now demands that he should tell the truth. Lonas closing maxim is that the spirit of truth and
freedom are the pillars of society.


Dr. Stockmanns Courage in the Face of Public Opposition

The central character in this play is Dr. Stockmann, a medical officer of a small health-resort in
Norway. People flock to this spa town in order to bathe in its waters, and the local people are
therefore prosperous. Dr. Stockmann, however, discovers that the baths on which the local people
depend for their livelihood are contaminated. At first the citizens praise him as a public benefactor;
but when they learn that the baths would have to be closed for several years thus affecting their
incomes, they turn against him. When he calls a meeting to put his views before the people, they
stigmatize him as their enemy. The consequence is that he loses his medical practice, and his
daughter loses her teaching job. His first reaction to these misfortunes is that he should leave the
town and take away his family from here. But when the mob breaks his windows, he decides to stay
on and try to re-educate the people of the town with his new-found strength. He tells his wife that
the strongest man in the world is he who stands alone.
Frank and Aggressive Social Criticism in the Play

The play has a strong element of comedy in it. It is rich in memorable scenes. The symbolism is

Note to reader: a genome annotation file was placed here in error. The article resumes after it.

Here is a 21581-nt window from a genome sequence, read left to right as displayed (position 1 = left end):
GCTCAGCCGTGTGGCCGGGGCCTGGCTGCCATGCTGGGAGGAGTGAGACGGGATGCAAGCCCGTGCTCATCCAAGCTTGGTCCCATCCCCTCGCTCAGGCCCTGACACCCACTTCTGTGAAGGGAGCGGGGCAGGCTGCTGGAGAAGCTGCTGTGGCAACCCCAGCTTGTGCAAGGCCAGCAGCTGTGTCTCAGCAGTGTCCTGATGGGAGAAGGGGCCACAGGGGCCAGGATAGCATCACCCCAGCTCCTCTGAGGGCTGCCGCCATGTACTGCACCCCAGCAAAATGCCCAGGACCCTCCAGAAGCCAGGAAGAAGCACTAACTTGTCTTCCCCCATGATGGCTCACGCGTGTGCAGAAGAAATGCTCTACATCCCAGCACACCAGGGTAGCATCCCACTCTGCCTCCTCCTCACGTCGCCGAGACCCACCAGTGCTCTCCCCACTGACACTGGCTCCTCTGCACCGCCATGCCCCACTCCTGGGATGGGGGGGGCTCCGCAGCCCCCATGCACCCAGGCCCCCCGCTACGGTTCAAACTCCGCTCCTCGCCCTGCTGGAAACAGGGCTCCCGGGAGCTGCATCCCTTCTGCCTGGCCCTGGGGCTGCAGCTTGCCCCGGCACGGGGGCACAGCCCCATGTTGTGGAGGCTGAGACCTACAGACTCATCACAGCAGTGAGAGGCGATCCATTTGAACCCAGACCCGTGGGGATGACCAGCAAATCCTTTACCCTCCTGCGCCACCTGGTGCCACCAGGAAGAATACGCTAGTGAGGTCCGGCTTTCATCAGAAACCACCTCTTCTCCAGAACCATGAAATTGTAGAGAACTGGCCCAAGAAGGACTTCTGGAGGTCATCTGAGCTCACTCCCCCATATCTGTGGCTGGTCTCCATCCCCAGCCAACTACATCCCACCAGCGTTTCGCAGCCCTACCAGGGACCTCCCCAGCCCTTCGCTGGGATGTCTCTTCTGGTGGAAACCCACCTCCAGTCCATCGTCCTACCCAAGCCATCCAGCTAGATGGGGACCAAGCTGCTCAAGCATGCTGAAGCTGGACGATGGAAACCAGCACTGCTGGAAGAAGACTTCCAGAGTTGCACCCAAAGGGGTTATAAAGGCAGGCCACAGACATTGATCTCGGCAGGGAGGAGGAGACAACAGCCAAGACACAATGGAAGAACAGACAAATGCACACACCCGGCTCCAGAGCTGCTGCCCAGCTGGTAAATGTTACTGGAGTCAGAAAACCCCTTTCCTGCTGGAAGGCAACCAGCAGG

unambiguous, and the character-portrayal is perfectly clear. The social criticism is more frank and
aggressive than in any other play by Ibsen. Dr. Stockmanns tragi-comic struggle with the authorities
and with public opinion represents the conflict between moral and human considerations on the one
hand and bureaucratic conservatism, economic self-interest, and mob-appeal on the other hand.
The social criticism has a further motive. The conflict about the waters of the spa opens endless
perspectives for the doctor. No, it is the whole society which needs to be cleansed and disinfected,
he says. All our spiritual resources are poisoned and the whole of our civic community rests on an
infected bed of lies. The most dangerous name to truth and freedom among us is the damned,
compact majority. Dr. Stockmann is not only an undaunted champion of truth but also a superb
comedy-figure, enthusiastic and impractical, irritable and naive, colourful in his passionate